DeCuchi: TaylorMade M3 of course, and the F8+. I’m more interested in the fairways this year though. TaylorMade M4 fairways and Rogue fairways are top of my list. 

elwhippy: TaylorMade M3 and M4. Not owned a TM driver for several seasons and want something with a bit more power than the Ping G Series…

cradd10: M3. Still rocking an OG M1. Super solid driver. Curious to see if the updated version can beat it. 

Cobra F8/F8+ (33.66 percent of votes)

WAxORxDCxSC: I sure want to like the F8 based on looks (I understand I’m possibly in the minority on that one at GolfWRX).

TWshoot67: For me, it’s three drivers: the Cobra F8, F8+ and TM M4. 

The General: Cobra F8 is going to dominate everything, just wait, on the F8

Ace2000: Definitely F8/F8+. Love my Bio Cell+ and can’t help but wonder if these perform as good as they look. 

Click here to join the discussion!

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Equipment

True Linkswear goes back to its spikeless roots

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True Linkswear is getting back to its roots, while expanding the singular golf shoe brand’s reach at the same time.

The Tacoma, Washington, company’s Director/Partner, Justin Turner, told us that with the release of the two new models, the company is course-correcting from a move toward the mainstream, spiked golf shoes, and a loss of identity.

In addition to durability issues, Turner said the core True Linkswear customer didn’t appreciate the shift — or the deluge of models that followed.

So, in a sense, the two-model lineup both throws a bone to True devotees and casts a wider net.

Turner and company asked: “If we wanted to restart the brand….what would we value?” A commitment to the brand’s core outsider identity, style as articulated in early models, and an emphasis on quality led Turner on multiple trips to China to survey suppliers in early 2017. Eventually, the company settled on a manufacturing partner with a background in outdoor gear and hiking shoes.

“We’ve spent the last few years scouring the globe for the best material sourcing, reputable factories, advanced construction techniques, and time-tested fundamentals to build our best shoes yet. No cheap synthetics, no corners cut.”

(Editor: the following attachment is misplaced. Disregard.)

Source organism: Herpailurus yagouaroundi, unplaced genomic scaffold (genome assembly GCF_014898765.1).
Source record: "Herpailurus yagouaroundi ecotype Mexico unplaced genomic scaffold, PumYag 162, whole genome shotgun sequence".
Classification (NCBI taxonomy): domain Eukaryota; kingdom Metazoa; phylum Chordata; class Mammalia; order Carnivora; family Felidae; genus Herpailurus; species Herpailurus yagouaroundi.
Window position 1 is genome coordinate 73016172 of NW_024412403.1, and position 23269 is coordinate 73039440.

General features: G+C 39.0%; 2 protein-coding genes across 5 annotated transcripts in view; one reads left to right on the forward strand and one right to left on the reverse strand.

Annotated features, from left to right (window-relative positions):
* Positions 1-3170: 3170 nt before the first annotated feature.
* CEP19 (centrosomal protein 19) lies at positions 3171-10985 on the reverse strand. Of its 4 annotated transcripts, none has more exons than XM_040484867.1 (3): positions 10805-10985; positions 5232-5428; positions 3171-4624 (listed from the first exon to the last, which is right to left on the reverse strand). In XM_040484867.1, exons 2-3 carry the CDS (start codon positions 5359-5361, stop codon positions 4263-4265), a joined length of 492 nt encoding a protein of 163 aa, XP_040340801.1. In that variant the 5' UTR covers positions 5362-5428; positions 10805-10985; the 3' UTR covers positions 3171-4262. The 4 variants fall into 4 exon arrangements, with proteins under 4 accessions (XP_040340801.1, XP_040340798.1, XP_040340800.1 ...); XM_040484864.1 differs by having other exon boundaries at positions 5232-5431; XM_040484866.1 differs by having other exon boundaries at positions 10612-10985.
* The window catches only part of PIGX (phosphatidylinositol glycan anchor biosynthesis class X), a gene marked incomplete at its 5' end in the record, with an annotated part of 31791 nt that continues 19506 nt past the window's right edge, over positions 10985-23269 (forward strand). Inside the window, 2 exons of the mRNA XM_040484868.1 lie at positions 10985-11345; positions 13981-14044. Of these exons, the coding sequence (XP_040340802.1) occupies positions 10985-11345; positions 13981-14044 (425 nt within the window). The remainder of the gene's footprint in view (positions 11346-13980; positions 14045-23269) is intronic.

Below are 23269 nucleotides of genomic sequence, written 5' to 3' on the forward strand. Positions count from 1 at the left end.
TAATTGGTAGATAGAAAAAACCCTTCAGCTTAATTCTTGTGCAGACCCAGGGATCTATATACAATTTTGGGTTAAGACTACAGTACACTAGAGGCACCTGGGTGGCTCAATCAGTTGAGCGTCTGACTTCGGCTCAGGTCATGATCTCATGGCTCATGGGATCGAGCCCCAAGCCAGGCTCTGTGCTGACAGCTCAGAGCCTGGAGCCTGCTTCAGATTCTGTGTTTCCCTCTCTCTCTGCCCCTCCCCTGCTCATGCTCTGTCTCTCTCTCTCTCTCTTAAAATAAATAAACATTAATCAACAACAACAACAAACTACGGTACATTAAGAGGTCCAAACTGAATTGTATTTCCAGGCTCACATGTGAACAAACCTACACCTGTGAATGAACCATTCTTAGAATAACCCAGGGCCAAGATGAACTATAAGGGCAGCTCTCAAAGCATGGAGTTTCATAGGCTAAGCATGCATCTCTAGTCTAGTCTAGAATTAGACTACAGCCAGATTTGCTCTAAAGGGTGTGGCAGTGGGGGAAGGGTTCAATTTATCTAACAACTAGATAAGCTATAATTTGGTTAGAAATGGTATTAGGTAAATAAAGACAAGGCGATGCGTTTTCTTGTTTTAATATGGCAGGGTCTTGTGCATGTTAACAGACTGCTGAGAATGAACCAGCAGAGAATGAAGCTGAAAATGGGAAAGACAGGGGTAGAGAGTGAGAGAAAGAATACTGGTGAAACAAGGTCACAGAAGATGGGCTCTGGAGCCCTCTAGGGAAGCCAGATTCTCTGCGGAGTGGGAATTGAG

Eventually, True settled on two designs: The Original, which, not surprisingly, has much in common with the zero-drop 2009 industry disrupting model, and the Outsider: a more athletic-style shoe positioned to attract a broader audience.

True Linkswear Original: $149

The company emphasizes the similarity in feel between the Original and early True Linkswear models, suggesting that players will feel and connect to the course “in a whole new way.”

  • Gray, White, Black colorways
  • Waterproof full grain leather
  • Thin sole with classic True zero-drop heel
  • 12.1 oz
  • Sockfit liner for comfort
  • Natural width box toe

True Linkswear Outsider: $169

With the Outsider, True Linkswear asked: “What if a golf shoe could be more? Look natural in more environments?”

  • Grey/navy, black, white colorways
  • EVA midsole for lightweight cushioning
  • Full grain waterproof leather
  • 13.1 oz (thicker midsole than the Original)

The company envisions both shoes being worn on course and off.

True Linkswear introduced the more durable and better-performing Cross Life Tread with both models. Turner says the tread is so good, you can wear the shoes hiking.

Both models are available now through the company website only. True Linkswear plans to enter retail shops slowly and selectively.

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Equipment

Sean O’Hair and Steve Stricker’s Winning WITBs from the 2017 QBE Shootout

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The team of Steve Stricker and Sean O’Hair closed the QBE Shootout with an 8-under 64 for a two-shot win over Graeme McDowell and Shane Lowry. O’Hair made a timely eagle on the par-5 17th hole at Tiburon Golf Club to lock up the first place prize of $820,000 ($410,000 each).

Here’s a look at their bags.

Sean O’Hair

Driver: Titleist 917D2 (9.5 degrees)
Shaft: Mitsubishi Tensei CK Pro White Prototype 60TX

3 Wood: Titleist 917F2 (15 degrees)
Shaft: Mitsubishi Diamana S+ Limited Edition 70TX

5 Wood: Titleist 915F (18 degrees)
Shaft: Mitsubishi Rayon Diamana S+ Limited Edition 80TX

Irons: Titleist 716 T-MB (4-iron), Titleist 718 AP2 (5-PW)
Shafts: True Temper Dynamic Gold Tour Issue X100

Wedges: Titleist Vokey Design SM7 prototype (50, 54 and 58 degrees)
Shafts: True Temper Dynamic Gold Tour Issue S400

Putter: Scotty Cameron prototype

Golf Ball: Titleist Pro V1

Related: Sean O’Hair WITB

Steve Stricker

Driver: Titleist 913D3 (8.5 degrees)
Shaft: Fujikura Motore Speeder VC 8.2X

3 Wood: Titleist 915F (13.5 degrees)
Shaft: Mitsubishi Rayon Tensei CK Pro White 80TX Prototype

Hybrid: Titleist 816H1 (17.0 degrees)
Shaft: Fujikura Motore Speeder VC 9.2X

Irons: Titleist 718 CB (3-9)
Shafts: KBS Tour Prototype

Wedges: Titleist Vokey Design SM6 (46, 54 and 60 degrees)
Shafts: True Temper Dynamic Gold S400 w/ Sensicore

Putter: Odyssey White Hot 2

Golf Ball: Titleist Pro V1x

Related: Steve Stricker WITB 2017

Note: We originally reported Stricker had a Scotty Cameron putter in the bag, per Titleist’s equipment report. Stricker did, however, have a Odyssey White Hot putter in play during the final round of the QBE Shootout.